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Premier backs CCC boss over collapsed Logan council probe

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Premier Annastacia Palaszczuk says any issues with the Crime and Corruption Commission can be examined by a parliamentary committee.

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The Palaszczuk Government was forced to sack the Logan City Council two years ago after a CCC investigation led to fraud charges against eight councillors.

The councillors, including former mayor Luke Smith, were dumped from their roles after a CCC investigation into the dismissal of council CEO Sharon Kelsey.

But on Wednesday, most charges were withdrawn after prosecutors told the Brisbane Magistrates Court they would not be proceeding with the case. Smith still faces other charges.

The Local Government Association of Queensland called for an independent inquiry into what it described as the “wrongful dismissal of a democratically elected council”. It argued CCC chair Alan MacSporran should also stand aside for the duration of the inquiry.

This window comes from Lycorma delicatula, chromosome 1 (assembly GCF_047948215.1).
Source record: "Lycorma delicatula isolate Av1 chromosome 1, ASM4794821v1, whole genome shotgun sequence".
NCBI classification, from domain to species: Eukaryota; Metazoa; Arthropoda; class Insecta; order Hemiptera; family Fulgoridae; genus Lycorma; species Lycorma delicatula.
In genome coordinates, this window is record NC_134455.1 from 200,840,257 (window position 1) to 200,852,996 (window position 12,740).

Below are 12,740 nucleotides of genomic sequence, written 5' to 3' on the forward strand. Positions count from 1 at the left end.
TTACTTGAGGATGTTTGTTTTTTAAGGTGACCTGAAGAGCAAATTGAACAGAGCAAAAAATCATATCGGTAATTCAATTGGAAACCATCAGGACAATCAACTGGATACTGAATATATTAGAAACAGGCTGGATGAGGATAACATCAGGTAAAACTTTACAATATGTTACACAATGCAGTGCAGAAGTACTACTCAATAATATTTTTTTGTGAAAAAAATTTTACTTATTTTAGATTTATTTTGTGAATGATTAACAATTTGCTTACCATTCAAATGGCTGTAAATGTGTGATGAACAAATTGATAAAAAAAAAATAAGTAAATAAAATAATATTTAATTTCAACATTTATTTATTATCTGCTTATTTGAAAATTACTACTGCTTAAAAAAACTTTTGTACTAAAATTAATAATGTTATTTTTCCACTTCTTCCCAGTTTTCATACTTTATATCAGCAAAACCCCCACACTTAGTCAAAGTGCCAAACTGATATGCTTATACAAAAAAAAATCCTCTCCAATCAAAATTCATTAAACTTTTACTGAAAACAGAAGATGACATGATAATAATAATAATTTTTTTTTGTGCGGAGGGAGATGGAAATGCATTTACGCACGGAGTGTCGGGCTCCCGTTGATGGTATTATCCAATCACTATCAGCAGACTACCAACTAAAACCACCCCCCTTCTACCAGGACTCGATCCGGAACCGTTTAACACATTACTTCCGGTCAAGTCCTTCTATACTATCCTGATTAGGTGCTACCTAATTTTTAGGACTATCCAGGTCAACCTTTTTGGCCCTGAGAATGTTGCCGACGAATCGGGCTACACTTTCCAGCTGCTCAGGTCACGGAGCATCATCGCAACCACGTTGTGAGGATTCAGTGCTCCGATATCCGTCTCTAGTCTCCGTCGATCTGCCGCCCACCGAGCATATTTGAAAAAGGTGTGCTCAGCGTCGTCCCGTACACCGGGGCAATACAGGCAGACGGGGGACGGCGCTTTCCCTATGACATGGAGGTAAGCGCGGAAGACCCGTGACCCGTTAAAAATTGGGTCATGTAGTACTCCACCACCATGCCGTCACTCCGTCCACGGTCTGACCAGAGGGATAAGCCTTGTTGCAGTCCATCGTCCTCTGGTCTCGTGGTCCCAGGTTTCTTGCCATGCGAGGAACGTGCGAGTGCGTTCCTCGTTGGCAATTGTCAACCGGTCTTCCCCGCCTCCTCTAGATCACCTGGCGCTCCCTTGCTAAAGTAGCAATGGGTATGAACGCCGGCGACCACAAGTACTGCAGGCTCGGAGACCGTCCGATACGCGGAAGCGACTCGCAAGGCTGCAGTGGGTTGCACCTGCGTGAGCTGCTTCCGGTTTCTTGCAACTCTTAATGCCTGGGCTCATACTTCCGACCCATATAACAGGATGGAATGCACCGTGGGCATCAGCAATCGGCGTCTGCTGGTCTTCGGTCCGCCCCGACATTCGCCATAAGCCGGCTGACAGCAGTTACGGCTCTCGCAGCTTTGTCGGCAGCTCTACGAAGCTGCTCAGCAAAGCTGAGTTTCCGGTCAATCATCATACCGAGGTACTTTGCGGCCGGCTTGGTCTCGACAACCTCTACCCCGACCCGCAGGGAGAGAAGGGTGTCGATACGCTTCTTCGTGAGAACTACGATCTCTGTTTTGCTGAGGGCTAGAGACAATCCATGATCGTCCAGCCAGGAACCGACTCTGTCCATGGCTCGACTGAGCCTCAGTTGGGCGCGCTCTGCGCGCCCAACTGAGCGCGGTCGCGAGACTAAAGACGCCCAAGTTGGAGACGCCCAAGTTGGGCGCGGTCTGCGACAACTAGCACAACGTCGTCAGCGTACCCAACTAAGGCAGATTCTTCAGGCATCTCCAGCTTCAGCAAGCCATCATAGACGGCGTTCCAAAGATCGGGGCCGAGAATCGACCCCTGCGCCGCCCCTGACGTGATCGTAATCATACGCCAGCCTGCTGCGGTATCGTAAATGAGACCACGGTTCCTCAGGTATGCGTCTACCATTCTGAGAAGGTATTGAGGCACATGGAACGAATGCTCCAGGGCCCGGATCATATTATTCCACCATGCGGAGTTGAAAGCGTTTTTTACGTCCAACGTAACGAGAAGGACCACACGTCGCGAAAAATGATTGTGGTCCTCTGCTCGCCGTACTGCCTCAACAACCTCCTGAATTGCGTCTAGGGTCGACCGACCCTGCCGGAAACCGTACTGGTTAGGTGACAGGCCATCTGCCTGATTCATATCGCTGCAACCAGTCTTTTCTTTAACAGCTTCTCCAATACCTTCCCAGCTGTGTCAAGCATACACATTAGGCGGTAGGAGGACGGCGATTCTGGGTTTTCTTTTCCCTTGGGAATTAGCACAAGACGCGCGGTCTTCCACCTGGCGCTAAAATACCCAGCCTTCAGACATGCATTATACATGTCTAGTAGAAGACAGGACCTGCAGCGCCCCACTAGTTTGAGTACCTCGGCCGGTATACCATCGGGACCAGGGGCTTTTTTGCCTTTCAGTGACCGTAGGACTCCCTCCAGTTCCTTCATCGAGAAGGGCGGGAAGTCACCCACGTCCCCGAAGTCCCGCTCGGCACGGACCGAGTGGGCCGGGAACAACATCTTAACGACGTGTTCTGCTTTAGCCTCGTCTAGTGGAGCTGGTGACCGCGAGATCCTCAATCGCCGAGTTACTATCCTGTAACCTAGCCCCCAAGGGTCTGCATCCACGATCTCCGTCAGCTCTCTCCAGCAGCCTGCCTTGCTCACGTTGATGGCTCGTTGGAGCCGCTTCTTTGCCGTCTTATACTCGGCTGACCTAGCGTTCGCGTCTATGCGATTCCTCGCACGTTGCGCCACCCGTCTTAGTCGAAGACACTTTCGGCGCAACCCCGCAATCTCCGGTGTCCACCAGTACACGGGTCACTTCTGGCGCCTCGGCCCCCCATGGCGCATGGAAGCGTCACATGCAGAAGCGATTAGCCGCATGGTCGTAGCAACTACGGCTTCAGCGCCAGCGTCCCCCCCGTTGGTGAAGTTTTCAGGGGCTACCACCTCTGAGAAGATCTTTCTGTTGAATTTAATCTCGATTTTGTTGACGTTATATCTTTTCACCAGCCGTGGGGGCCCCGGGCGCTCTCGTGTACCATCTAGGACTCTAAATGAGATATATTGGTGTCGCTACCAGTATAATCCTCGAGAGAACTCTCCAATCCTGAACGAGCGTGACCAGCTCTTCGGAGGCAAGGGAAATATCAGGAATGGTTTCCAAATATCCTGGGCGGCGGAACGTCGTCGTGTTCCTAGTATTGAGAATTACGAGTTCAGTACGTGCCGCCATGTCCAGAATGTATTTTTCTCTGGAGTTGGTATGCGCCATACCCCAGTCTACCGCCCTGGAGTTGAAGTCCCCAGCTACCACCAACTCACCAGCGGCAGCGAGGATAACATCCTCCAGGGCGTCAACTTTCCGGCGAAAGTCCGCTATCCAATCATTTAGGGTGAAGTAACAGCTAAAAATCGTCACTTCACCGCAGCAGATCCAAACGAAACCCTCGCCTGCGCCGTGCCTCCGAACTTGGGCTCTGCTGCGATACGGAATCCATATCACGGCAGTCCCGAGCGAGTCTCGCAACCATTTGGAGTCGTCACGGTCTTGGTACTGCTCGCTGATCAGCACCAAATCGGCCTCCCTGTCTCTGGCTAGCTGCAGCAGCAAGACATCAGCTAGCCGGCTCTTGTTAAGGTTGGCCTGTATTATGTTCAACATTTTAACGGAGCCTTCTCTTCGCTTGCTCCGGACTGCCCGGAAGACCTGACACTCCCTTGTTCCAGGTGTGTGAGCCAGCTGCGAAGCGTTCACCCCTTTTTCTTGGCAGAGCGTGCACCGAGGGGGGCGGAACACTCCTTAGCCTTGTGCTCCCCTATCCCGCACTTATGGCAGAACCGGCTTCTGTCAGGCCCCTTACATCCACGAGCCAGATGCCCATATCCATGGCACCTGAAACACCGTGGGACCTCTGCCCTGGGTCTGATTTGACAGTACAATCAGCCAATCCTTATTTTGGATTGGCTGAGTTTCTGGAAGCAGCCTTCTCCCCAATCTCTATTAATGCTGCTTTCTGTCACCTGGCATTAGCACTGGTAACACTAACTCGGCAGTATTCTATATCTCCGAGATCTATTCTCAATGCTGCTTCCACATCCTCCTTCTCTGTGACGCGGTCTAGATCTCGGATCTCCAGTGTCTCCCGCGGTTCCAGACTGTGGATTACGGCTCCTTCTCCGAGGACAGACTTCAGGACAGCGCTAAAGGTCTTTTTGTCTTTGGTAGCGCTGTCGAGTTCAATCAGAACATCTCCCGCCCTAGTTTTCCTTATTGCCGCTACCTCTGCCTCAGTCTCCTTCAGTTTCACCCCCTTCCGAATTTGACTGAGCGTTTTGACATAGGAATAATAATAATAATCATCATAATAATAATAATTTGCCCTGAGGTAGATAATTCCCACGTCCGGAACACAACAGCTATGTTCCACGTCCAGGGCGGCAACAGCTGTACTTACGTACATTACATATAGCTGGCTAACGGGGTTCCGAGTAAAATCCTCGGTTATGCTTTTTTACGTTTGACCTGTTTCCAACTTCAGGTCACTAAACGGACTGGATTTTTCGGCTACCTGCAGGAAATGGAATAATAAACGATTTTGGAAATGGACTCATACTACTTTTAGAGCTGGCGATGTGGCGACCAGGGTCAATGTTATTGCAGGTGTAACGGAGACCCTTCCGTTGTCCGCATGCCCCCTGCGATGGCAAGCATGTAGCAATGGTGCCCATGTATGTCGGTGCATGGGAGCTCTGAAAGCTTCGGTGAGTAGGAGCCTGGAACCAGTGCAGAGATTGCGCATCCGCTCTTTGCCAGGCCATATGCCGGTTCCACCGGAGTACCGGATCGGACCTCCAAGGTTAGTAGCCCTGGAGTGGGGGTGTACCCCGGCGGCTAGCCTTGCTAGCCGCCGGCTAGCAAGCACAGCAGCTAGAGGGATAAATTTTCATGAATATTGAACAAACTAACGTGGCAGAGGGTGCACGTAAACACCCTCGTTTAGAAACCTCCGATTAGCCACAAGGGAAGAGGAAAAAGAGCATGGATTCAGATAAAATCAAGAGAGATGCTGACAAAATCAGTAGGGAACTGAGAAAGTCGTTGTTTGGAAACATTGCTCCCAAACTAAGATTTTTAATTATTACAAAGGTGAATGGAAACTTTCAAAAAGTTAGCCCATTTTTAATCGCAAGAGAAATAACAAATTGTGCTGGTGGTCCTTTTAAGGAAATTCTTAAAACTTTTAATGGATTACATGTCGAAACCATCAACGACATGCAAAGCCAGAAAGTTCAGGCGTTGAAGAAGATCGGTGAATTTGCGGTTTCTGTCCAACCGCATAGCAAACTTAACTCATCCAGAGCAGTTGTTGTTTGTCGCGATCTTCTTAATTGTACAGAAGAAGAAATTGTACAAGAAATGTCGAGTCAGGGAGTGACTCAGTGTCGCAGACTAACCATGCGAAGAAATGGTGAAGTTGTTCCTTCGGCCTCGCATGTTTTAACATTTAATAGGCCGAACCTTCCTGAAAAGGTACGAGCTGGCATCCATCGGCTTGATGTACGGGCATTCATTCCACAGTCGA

But MacSporran later rejected the need for any inquiry and Premier Annastacia Palaszczuk today confirmed he retained her support.

MacSporran said the CCC investigated matters but did not prosecute them so “it is difficult to see how it could be reasonably suggested there should be an inquiry into the CCC’s conduct”.

Palaszczuk said there was already an ongoing parliamentary inquiry into the CCC that could consider the Logan council issue.

“The oversight body of the CCC is the Parliamentary Crime and Corruption Committee and they are actually in the process of doing their five-yearly review of the CCC,” Palaszczuk said.

Palaszczuk also defended the government’s role in the saga, saying the council had to be sacked because after the CCC charges it had no quorum to make decisions.

MacSporran said that while the CCC accepted the decision to drop the charges “it will not deter this agency from investigating serious allegations of corrupt conduct, and where warranted, placing people before the courts”.

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